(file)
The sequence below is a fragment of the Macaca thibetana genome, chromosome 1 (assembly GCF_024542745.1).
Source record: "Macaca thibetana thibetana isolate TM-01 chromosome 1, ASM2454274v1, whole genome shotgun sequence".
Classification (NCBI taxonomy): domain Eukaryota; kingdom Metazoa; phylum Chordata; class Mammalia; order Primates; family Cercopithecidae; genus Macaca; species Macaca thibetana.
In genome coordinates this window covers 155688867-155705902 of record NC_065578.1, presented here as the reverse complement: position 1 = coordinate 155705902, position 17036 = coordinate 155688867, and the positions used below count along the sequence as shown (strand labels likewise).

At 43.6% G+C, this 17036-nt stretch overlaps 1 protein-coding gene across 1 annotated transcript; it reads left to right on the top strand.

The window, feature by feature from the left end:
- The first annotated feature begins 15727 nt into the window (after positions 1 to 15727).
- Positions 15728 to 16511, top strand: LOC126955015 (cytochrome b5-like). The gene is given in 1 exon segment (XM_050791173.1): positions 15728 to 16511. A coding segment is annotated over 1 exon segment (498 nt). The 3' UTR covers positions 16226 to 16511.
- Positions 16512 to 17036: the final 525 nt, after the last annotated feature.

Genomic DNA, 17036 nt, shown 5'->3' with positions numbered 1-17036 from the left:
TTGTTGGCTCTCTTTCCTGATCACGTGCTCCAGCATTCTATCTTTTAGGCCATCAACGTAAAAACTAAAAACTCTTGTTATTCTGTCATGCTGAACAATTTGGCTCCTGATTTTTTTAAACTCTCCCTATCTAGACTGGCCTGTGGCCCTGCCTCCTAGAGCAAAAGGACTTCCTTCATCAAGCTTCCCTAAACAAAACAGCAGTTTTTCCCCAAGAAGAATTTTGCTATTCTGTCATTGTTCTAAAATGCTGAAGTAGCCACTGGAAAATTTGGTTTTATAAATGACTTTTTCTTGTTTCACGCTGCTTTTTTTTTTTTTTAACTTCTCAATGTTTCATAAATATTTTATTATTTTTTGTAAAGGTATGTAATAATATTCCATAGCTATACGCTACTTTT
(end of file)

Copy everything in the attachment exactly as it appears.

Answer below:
The sequence below is a fragment of the Macaca thibetana genome, chromosome 1 (assembly GCF_024542745.1).
Source record: "Macaca thibetana thibetana isolate TM-01 chromosome 1, ASM2454274v1, whole genome shotgun sequence".
Classification (NCBI taxonomy): domain Eukaryota; kingdom Metazoa; phylum Chordata; class Mammalia; order Primates; family Cercopithecidae; genus Macaca; species Macaca thibetana.
In genome coordinates this window covers 155688867-155705902 of record NC_065578.1, presented here as the reverse complement: position 1 = coordinate 155705902, position 17036 = coordinate 155688867, and the positions used below count along the sequence as shown (strand labels likewise).

At 43.6% G+C, this 17036-nt stretch overlaps 1 protein-coding gene across 1 annotated transcript; it reads left to right on the top strand.

The window, feature by feature from the left end:
- The first annotated feature begins 15727 nt into the window (after positions 1 to 15727).
- Positions 15728 to 16511, top strand: LOC126955015 (cytochrome b5-like). The gene is given in 1 exon segment (XM_050791173.1): positions 15728 to 16511. A coding segment is annotated over 1 exon segment (498 nt). The 3' UTR covers positions 16226 to 16511.
- Positions 16512 to 17036: the final 525 nt, after the last annotated feature.

Genomic DNA, 17036 nt, shown 5'->3' with positions numbered 1-17036 from the left:
TTGTTGGCTCTCTTTCCTGATCACGTGCTCCAGCATTCTATCTTTTAGGCCATCAACGTAAAAACTAAAAACTCTTGTTATTCTGTCATGCTGAACAATTTGGCTCCTGATTTTTTTAAACTCTCCCTATCTAGACTGGCCTGTGGCCCTGCCTCCTAGAGCAAAAGGACTTCCTTCATCAAGCTTCCCTAAACAAAACAGCAGTTTTTCCCCAAGAAGAATTTTGCTATTCTGTCATTGTTCTAAAATGCTGAAGTAGCCACTGGAAAATTTGGTTTTATAAATGACTTTTTCTTGTTTCACGCTGCTTTTTTTTTTTTTTAACTTCTCAATGTTTCATAAATATTTTATTATTTTTTGTAAAGGTATGTAATAATATTCCATAGCTATACGCTACTTTT